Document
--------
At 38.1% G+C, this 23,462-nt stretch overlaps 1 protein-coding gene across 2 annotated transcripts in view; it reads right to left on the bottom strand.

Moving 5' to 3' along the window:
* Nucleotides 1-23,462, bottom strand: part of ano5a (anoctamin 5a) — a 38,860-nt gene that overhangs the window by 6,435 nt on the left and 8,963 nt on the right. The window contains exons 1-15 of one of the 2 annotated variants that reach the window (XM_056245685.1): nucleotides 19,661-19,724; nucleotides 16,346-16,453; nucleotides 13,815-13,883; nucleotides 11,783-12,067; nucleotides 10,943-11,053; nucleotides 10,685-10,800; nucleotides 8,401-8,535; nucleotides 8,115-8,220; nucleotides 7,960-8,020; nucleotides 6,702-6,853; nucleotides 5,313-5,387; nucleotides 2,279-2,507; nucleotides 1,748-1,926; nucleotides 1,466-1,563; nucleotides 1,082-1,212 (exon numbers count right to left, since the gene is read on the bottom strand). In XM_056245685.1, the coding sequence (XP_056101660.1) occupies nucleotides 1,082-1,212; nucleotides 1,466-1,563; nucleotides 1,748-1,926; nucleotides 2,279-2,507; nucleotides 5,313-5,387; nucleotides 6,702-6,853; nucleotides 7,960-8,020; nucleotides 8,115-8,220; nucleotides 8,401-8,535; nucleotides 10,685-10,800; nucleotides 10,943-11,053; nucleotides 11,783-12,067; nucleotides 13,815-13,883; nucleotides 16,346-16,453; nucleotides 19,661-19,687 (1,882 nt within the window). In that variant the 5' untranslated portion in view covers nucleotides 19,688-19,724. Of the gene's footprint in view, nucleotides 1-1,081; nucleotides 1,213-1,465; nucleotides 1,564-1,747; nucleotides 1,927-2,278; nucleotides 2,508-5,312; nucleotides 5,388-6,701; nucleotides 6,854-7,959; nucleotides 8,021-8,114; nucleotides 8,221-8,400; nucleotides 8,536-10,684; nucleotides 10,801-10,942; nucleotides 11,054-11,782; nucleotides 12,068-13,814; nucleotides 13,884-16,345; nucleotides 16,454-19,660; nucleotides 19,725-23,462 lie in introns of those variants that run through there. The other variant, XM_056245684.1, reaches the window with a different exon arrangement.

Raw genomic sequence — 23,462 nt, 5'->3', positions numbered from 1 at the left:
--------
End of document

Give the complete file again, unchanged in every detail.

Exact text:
At 38.1% G+C, this 23,462-nt stretch overlaps 1 protein-coding gene across 2 annotated transcripts in view; it reads right to left on the bottom strand.

Moving 5' to 3' along the window:
* Nucleotides 1-23,462, bottom strand: part of ano5a (anoctamin 5a) — a 38,860-nt gene that overhangs the window by 6,435 nt on the left and 8,963 nt on the right. The window contains exons 1-15 of one of the 2 annotated variants that reach the window (XM_056245685.1): nucleotides 19,661-19,724; nucleotides 16,346-16,453; nucleotides 13,815-13,883; nucleotides 11,783-12,067; nucleotides 10,943-11,053; nucleotides 10,685-10,800; nucleotides 8,401-8,535; nucleotides 8,115-8,220; nucleotides 7,960-8,020; nucleotides 6,702-6,853; nucleotides 5,313-5,387; nucleotides 2,279-2,507; nucleotides 1,748-1,926; nucleotides 1,466-1,563; nucleotides 1,082-1,212 (exon numbers count right to left, since the gene is read on the bottom strand). In XM_056245685.1, the coding sequence (XP_056101660.1) occupies nucleotides 1,082-1,212; nucleotides 1,466-1,563; nucleotides 1,748-1,926; nucleotides 2,279-2,507; nucleotides 5,313-5,387; nucleotides 6,702-6,853; nucleotides 7,960-8,020; nucleotides 8,115-8,220; nucleotides 8,401-8,535; nucleotides 10,685-10,800; nucleotides 10,943-11,053; nucleotides 11,783-12,067; nucleotides 13,815-13,883; nucleotides 16,346-16,453; nucleotides 19,661-19,687 (1,882 nt within the window). In that variant the 5' untranslated portion in view covers nucleotides 19,688-19,724. Of the gene's footprint in view, nucleotides 1-1,081; nucleotides 1,213-1,465; nucleotides 1,564-1,747; nucleotides 1,927-2,278; nucleotides 2,508-5,312; nucleotides 5,388-6,701; nucleotides 6,854-7,959; nucleotides 8,021-8,114; nucleotides 8,221-8,400; nucleotides 8,536-10,684; nucleotides 10,801-10,942; nucleotides 11,054-11,782; nucleotides 12,068-13,814; nucleotides 13,884-16,345; nucleotides 16,454-19,660; nucleotides 19,725-23,462 lie in introns of those variants that run through there. The other variant, XM_056245684.1, reaches the window with a different exon arrangement.

Raw genomic sequence — 23,462 nt, 5'->3', positions numbered from 1 at the left: